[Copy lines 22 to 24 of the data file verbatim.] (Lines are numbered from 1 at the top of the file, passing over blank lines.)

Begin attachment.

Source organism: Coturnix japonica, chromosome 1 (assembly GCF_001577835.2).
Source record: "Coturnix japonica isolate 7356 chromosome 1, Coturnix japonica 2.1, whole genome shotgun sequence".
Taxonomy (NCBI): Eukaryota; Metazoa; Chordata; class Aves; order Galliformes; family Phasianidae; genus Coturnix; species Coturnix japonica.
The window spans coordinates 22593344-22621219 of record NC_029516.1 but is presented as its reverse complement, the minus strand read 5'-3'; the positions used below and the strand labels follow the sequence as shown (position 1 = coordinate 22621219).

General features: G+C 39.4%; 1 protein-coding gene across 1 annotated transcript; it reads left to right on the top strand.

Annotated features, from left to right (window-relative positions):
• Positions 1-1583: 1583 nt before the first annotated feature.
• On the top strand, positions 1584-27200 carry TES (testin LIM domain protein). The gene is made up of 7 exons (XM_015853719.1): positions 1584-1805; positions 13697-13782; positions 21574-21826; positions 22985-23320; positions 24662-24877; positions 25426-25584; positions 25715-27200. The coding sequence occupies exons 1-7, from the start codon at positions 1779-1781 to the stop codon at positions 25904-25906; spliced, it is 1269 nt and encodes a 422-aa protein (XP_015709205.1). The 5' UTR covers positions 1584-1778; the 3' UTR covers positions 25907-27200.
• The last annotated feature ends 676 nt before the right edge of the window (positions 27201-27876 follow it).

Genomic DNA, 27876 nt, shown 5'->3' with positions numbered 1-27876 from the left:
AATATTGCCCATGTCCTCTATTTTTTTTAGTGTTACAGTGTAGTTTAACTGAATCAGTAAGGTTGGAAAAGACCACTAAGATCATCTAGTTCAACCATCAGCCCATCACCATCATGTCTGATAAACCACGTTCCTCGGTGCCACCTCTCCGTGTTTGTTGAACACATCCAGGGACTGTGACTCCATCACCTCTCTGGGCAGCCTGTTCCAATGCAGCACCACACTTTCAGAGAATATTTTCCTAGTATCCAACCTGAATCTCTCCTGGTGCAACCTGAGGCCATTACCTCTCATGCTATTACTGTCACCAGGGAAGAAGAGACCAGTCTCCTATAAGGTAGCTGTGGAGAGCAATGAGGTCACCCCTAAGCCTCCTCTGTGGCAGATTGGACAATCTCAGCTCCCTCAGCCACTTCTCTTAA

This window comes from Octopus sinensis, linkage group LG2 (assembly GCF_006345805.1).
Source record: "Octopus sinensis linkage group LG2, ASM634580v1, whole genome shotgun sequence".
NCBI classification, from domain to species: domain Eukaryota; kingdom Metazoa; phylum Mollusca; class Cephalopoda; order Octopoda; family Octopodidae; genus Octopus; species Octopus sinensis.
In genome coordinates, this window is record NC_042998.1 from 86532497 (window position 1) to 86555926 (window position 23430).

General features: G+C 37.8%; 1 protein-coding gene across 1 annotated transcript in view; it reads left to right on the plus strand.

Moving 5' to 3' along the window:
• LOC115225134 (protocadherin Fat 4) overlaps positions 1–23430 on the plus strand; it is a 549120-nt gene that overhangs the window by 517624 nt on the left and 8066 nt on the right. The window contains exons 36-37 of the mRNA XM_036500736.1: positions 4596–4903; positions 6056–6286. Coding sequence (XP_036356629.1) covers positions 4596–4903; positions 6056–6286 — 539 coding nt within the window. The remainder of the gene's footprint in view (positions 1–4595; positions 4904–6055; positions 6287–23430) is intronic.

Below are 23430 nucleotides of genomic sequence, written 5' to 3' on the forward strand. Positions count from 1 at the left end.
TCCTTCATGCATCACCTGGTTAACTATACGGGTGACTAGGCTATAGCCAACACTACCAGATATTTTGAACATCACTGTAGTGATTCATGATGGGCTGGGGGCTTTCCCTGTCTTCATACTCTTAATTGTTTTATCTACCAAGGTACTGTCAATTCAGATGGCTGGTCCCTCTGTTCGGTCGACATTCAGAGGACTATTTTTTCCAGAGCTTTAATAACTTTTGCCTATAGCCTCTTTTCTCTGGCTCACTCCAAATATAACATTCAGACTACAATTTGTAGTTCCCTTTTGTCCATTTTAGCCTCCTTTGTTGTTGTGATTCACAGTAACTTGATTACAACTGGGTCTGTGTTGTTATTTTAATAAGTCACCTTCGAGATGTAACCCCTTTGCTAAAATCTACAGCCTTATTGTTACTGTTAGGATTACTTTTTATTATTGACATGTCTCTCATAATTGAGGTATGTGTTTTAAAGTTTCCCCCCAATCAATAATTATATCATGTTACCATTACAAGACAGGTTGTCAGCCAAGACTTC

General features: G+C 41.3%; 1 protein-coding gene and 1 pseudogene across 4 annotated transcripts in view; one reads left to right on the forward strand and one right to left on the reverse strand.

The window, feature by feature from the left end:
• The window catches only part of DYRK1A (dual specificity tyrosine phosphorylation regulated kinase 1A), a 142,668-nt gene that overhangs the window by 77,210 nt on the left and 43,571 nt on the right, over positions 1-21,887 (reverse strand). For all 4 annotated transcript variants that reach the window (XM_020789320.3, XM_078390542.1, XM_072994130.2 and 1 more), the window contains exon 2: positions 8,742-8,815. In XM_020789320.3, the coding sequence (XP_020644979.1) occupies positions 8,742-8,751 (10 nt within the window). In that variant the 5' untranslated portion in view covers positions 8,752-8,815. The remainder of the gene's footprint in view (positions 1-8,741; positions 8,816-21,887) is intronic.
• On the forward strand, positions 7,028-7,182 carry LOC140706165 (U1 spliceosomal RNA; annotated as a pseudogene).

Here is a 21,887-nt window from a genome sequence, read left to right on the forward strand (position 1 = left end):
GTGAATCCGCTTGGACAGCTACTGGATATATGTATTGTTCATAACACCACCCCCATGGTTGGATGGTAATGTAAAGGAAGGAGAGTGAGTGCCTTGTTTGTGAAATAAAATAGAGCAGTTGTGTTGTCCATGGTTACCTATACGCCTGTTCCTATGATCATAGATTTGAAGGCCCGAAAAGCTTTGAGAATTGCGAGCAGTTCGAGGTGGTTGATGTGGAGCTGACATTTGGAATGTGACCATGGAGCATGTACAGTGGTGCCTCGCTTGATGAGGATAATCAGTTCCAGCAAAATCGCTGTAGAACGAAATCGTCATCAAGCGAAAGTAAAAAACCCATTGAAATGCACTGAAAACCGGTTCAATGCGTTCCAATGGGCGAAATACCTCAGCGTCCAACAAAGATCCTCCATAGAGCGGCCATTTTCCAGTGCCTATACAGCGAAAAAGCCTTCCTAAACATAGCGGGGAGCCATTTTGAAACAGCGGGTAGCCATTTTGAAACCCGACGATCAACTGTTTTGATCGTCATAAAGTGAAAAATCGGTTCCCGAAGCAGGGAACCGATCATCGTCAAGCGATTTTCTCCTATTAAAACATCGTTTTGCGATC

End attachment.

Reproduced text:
The window, feature by feature from the left end:
• The window catches only part of DYRK1A (dual specificity tyrosine phosphorylation regulated kinase 1A), a 142,668-nt gene that overhangs the window by 77,210 nt on the left and 43,571 nt on the right, over positions 1-21,887 (reverse strand). For all 4 annotated transcript variants that reach the window (XM_020789320.3, XM_078390542.1, XM_072994130.2 and 1 more), the window contains exon 2: positions 8,742-8,815. In XM_020789320.3, the coding sequence (XP_020644979.1) occupies positions 8,742-8,751 (10 nt within the window). In that variant the 5' untranslated portion in view covers positions 8,752-8,815. The remainder of the gene's footprint in view (positions 1-8,741; positions 8,816-21,887) is intronic.
• On the forward strand, positions 7,028-7,182 carry LOC140706165 (U1 spliceosomal RNA; annotated as a pseudogene).